Baltimore-based artist Jasjyot Singh Hans has long been a TLC favourite for his body-positive depictions of women and his love for moleskin notebooks. In his latest project, he is drawing Sikh woman in super-fly outfits, and we caught up with him to find out more.
Are the women you’ve drawn based on anyone you know and/or whose style fascinates you personally?
All the women I have drawn are subconsciously women I’ve known all my life. Each one strong, beautiful with a lot on their mind!
You’ve styled together and also used very different brands in the drawings so far — Acne, for example, might be considered polar, both in terms of style and brand image, to Vetements. Was that accidental, and/ or based on clothes you might also want for yourself, and/ or a way to show how distinctions can make for interesting overall pictures?
They’re all definitely pieces that introduced me to new brands or made me look at fashion in a new way.
The Acne Studios Adriana sneakers are something I had come across on a website, and then saw someone in my cohort wearing. They were thus added to my when-I-have-money bucket list. I don’t think I’ll be able to afford them anytime soon.
Vetements made it into the zine, and that’s a brand that intrigues me, even though I don’t quite get all of it. Walter Van Beirendonck creates some delightful work, and his first show I came across made me fall in love with him. The cap from his Spring Summer 2014 menswear collection is in the zine as well.
Alexander McQueen’s Plato’s Atlantis collection is a spectacle that will forever take me to a place where I feel like a sparkly-eyed gay boy trying to catch a pixelated live stream of the show (it broke the internet so I couldn’t), and to listen to the world premiere of Lady Gaga’s Bad Romance. The iconic armadillo shoes stick out from the collection in particular. It is sad to revisit the show now that he’s gone. So the inclusion of the shoes is a silent salute to him, and the innovation he brought to fashion.
They aren’t necessarily clothes I’d want for myself (although I really would love those Acne sneakers), but there are put together/ styled in the zine in a way I thought would look interesting.
What prompted you to start the series? And do you have a particular number in mind for it, or will this be a recurring project?
I was going to be a part of a Sikh art focused show and thought it would be cool to have the women be Sikh, wearing some of the fashion I’ve been following. Apart from some Sikh street style blogs, there really isn’t much dialogue between Sikhs and contemporary fashion. I also like the idea of introducing more Sikhs in contemporary world culture, so more people become used to it. So this became my little way of opening that dialogue up, as well as paying tribute to Sikh women I know who share a penchant for fashion. I didn’t have a specific number for it, but I knew I wanted to start with a small zine. Who knows, maybe there could be three volumes of it someday!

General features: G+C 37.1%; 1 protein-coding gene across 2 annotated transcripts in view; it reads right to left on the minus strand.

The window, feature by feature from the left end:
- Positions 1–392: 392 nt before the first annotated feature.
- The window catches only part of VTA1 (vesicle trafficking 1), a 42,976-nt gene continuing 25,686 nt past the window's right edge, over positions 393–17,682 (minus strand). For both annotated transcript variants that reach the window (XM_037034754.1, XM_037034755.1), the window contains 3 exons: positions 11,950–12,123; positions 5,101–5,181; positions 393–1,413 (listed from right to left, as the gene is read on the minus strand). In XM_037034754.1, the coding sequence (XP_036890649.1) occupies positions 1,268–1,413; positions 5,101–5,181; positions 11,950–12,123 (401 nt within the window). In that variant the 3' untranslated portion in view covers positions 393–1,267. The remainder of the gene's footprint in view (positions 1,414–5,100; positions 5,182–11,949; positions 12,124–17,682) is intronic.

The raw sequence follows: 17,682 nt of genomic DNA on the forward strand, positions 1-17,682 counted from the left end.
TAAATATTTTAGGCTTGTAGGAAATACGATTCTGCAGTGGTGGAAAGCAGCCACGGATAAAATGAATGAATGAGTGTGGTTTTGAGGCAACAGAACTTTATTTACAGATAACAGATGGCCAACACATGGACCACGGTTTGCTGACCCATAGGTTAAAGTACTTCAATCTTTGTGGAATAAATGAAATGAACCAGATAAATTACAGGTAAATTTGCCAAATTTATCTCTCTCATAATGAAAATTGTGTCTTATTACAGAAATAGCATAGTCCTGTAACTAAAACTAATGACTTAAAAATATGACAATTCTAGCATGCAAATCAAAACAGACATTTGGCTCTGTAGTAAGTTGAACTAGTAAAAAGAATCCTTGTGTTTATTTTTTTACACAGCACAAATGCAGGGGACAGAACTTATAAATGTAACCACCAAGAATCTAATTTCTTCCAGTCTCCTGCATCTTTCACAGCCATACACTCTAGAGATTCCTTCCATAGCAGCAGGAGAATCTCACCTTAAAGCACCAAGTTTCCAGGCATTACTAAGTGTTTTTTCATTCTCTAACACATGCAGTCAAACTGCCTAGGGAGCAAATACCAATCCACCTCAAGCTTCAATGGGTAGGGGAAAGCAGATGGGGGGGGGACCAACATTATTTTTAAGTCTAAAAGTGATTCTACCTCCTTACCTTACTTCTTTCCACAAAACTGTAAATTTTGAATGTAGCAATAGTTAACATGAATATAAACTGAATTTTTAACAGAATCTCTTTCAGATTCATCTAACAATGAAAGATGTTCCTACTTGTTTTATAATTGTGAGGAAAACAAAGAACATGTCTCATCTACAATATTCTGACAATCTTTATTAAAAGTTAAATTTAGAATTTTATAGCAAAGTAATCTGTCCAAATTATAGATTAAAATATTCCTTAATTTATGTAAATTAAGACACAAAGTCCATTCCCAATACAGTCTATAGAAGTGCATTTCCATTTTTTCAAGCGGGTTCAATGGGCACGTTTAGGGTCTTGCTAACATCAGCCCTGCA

This is the first time you’ve used names for the women you draw — why? and are any of these names of women who are familiar to you or plucked purely from imagination?
Yes, this was the first time I gave them names. It was something that really anchored the context, and made them feel like actual people. It was also a way of introducing people (in the States) to names that they might have heard but didn’t know were Sikh. These are of course all names I’ve heard and some of people I have known with the same names in the extended family, but for the most part were picked from imagination.
You’re known for giving your women pensive expressions. Is this a reaction to the usual question of ‘why don’t you smile?’ that women are often asked, or do the expressions reflect your own mood and psyche?
I’ve always felt a strong sense of failure personally, so these women are my way of doing things I can’t. They grow extra long bangs or veil themselves if I feel like I need to be left alone. They tie their hair in plaits because it reminds me of home. They shed their layers and are unabashedly proud of their bodies because it’s difficult for me to do that with ease. So in some ways the relationship with the women I draw is pretty direct, but in some ways it is more of a catharsis. I also works as a nice little middle finger to people who would ask women questions like ‘why don’t you smile?’, which I’m constantly aware of.
Why not also Sikh Men in Sick Fashion?
There is a page in the zine where I included thumbnail roughs for the zine when I was just thinking of it as a fun little idea, and that had a lot of men as well! I wanted to start with something that felt more familiar for me, which is drawing women and women’s fashion. But hopefully I’ll do a men’s fashion zine as well!
Are you thinking of expanding the series to all women or would you — why would you — focus on Sikh women?
As of now, it’ll just be Sikh women because otherwise, I lose my extremely clever title ‘Sikh-Sick’ wordplay! Besides that, I feel like Sikh faith in general is quite misunderstood in a xenophobic climate (atleast in the States), and this is just my humble way of normalising the Sikh identity and making it contemporary.
Your drawings are always body-positive. Does this stem from a personal belief and is it an unconscious message you want your work to put out to the audience?
I guess it stems from my own body image. I’ve always been big, and drawing women, and at some point, it only felt natural to draw them in the same body shape like mine. The continue to draw them because I don’t see many bigger bodied women in fashion/ popular media, so this is my way of making women of all sizes feel visible, fearless and beautiful, as they should!